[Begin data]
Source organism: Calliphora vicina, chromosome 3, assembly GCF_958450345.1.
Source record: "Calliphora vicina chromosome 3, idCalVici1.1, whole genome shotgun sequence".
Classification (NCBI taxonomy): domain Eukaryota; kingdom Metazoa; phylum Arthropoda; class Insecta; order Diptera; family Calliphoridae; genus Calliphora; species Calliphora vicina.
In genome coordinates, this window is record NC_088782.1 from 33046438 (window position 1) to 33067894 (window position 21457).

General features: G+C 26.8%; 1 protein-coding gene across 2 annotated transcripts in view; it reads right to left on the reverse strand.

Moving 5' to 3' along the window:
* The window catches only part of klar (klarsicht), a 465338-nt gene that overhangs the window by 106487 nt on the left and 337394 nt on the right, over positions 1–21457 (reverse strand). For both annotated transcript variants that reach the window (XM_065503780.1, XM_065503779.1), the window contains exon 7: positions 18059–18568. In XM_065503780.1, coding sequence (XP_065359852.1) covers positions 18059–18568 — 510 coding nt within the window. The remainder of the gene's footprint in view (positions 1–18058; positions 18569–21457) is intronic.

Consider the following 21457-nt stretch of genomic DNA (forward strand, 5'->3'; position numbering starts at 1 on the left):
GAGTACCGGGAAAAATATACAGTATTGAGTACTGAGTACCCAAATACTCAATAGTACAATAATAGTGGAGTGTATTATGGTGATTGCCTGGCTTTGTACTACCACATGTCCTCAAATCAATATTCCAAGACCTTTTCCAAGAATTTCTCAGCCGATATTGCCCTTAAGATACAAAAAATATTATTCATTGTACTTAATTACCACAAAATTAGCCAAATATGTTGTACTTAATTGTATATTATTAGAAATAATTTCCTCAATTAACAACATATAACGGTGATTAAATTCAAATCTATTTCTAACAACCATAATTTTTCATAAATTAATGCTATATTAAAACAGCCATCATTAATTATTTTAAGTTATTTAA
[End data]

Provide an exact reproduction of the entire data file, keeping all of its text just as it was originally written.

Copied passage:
Source organism: Calliphora vicina, chromosome 3, assembly GCF_958450345.1.
Source record: "Calliphora vicina chromosome 3, idCalVici1.1, whole genome shotgun sequence".
Classification (NCBI taxonomy): domain Eukaryota; kingdom Metazoa; phylum Arthropoda; class Insecta; order Diptera; family Calliphoridae; genus Calliphora; species Calliphora vicina.
In genome coordinates, this window is record NC_088782.1 from 33046438 (window position 1) to 33067894 (window position 21457).

General features: G+C 26.8%; 1 protein-coding gene across 2 annotated transcripts in view; it reads right to left on the reverse strand.

Moving 5' to 3' along the window:
* The window catches only part of klar (klarsicht), a 465338-nt gene that overhangs the window by 106487 nt on the left and 337394 nt on the right, over positions 1–21457 (reverse strand). For both annotated transcript variants that reach the window (XM_065503780.1, XM_065503779.1), the window contains exon 7: positions 18059–18568. In XM_065503780.1, coding sequence (XP_065359852.1) covers positions 18059–18568 — 510 coding nt within the window. The remainder of the gene's footprint in view (positions 1–18058; positions 18569–21457) is intronic.

Consider the following 21457-nt stretch of genomic DNA (forward strand, 5'->3'; position numbering starts at 1 on the left):
GAGTACCGGGAAAAATATACAGTATTGAGTACTGAGTACCCAAATACTCAATAGTACAATAATAGTGGAGTGTATTATGGTGATTGCCTGGCTTTGTACTACCACATGTCCTCAAATCAATATTCCAAGACCTTTTCCAAGAATTTCTCAGCCGATATTGCCCTTAAGATACAAAAAATATTATTCATTGTACTTAATTACCACAAAATTAGCCAAATATGTTGTACTTAATTGTATATTATTAGAAATAATTTCCTCAATTAACAACATATAACGGTGATTAAATTCAAATCTATTTCTAACAACCATAATTTTTCATAAATTAATGCTATATTAAAACAGCCATCATTAATTATTTTAAGTTATTTAA